Shooting an Elephant Questions and Answers
by George Orwell

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What is the tone used in the essay, "Shooting an Elephant"?

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In the essay "Shooting an Elephant" by George Orwell, the narrator recounts an experience he has while serving as a police officer in Moulmein, a town in Lower Burma. He explains that because he is a European, the Burmese despise him. They shout jeers and insults at him and even trip him when he played soccer. This confuses him because he sympathizes with the Burmese and their plight. He has decided that the British are oppressors and that the subjugation of the locals is wrong. Sometimes the harassment of the Burmese is almost more than he can bear.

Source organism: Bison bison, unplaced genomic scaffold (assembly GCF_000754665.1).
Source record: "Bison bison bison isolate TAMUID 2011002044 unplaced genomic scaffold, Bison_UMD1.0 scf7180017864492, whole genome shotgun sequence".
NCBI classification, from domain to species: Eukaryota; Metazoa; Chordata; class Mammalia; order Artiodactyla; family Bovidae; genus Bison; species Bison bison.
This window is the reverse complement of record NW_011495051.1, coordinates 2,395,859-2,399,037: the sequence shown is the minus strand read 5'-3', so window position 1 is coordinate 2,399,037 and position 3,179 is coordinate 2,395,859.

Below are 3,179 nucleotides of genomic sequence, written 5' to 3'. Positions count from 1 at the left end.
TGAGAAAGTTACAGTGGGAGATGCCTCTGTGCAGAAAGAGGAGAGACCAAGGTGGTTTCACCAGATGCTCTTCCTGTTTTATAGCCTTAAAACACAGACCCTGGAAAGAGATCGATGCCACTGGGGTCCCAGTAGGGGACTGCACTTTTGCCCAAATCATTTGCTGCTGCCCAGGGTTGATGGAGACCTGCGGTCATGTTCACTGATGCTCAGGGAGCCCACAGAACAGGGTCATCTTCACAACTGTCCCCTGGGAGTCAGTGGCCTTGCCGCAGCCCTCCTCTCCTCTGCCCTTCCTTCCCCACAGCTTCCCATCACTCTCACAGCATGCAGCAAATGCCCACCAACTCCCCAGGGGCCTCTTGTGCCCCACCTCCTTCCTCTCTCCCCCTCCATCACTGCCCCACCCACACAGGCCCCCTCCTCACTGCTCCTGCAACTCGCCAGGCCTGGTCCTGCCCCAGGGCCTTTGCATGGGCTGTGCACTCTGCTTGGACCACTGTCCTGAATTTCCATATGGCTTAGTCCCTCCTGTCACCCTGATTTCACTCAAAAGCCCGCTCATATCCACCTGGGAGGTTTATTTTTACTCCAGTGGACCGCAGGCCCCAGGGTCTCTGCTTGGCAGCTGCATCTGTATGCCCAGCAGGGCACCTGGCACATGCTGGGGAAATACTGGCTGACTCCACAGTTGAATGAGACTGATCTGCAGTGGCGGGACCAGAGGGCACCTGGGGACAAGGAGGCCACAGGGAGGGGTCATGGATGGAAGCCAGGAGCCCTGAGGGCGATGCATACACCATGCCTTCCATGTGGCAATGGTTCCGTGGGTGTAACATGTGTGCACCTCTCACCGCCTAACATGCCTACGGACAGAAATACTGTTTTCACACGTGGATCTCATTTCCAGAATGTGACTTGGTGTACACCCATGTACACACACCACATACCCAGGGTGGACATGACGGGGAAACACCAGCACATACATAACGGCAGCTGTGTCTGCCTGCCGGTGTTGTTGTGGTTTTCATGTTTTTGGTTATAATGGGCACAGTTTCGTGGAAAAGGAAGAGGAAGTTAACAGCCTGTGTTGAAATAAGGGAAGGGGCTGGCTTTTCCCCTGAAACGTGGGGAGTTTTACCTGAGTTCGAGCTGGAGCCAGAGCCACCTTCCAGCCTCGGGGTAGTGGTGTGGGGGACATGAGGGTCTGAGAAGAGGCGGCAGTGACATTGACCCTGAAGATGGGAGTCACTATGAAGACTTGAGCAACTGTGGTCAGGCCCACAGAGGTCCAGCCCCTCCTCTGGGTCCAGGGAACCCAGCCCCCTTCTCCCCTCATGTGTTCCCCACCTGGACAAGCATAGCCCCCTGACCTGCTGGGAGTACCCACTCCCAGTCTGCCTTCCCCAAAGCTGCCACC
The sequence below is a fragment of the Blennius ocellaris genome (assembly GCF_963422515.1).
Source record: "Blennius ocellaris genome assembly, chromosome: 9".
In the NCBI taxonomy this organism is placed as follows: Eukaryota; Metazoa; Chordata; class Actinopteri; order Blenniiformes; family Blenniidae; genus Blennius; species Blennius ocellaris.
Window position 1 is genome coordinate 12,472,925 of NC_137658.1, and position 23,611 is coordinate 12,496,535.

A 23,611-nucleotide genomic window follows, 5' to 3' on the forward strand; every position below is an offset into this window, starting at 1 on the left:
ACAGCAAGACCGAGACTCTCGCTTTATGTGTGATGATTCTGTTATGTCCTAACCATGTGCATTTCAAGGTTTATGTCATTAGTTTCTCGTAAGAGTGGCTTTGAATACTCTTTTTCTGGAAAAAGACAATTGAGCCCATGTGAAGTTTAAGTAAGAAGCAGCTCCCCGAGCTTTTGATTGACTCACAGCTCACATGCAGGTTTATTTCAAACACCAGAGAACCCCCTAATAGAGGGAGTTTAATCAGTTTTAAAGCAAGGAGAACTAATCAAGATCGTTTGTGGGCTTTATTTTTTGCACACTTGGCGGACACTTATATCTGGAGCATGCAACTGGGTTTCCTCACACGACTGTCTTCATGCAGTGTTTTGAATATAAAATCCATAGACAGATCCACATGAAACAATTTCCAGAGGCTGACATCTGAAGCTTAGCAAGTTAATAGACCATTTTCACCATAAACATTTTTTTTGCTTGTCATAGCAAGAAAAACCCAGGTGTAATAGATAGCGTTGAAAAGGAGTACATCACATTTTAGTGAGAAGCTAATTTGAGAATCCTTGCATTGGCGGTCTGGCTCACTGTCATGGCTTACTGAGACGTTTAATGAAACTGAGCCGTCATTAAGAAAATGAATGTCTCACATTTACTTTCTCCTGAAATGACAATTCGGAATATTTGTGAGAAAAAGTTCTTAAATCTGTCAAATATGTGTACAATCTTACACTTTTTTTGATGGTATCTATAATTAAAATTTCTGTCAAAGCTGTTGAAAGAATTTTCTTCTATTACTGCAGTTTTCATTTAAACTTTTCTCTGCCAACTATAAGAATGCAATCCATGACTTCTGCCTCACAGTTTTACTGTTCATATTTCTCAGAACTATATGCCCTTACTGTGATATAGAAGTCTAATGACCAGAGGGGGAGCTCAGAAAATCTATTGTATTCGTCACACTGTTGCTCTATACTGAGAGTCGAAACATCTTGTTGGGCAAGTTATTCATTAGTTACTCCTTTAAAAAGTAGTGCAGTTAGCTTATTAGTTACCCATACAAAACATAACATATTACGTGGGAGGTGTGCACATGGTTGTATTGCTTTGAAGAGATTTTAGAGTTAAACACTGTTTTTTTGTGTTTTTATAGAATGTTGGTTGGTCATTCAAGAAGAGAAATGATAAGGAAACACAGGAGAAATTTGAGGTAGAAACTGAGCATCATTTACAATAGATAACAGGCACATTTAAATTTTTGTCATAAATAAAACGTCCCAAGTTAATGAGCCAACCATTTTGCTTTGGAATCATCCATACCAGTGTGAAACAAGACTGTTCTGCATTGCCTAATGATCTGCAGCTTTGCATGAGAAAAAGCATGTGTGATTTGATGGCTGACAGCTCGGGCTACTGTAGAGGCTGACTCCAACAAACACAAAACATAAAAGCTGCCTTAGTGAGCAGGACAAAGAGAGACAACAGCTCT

One day he receives a phone call that a crazed elephant is running loose in the village. He grabs a rifle, jumps on a pony, and goes to investigate. The elephant has been wreaking damage and killed a local. The narrator sends for a larger rifle and continues on foot. When he catches up with the elephant, it has calmed down. The narrator does not want to kill it, but he senses the mood of the huge crowd behind him and does it anyway because...

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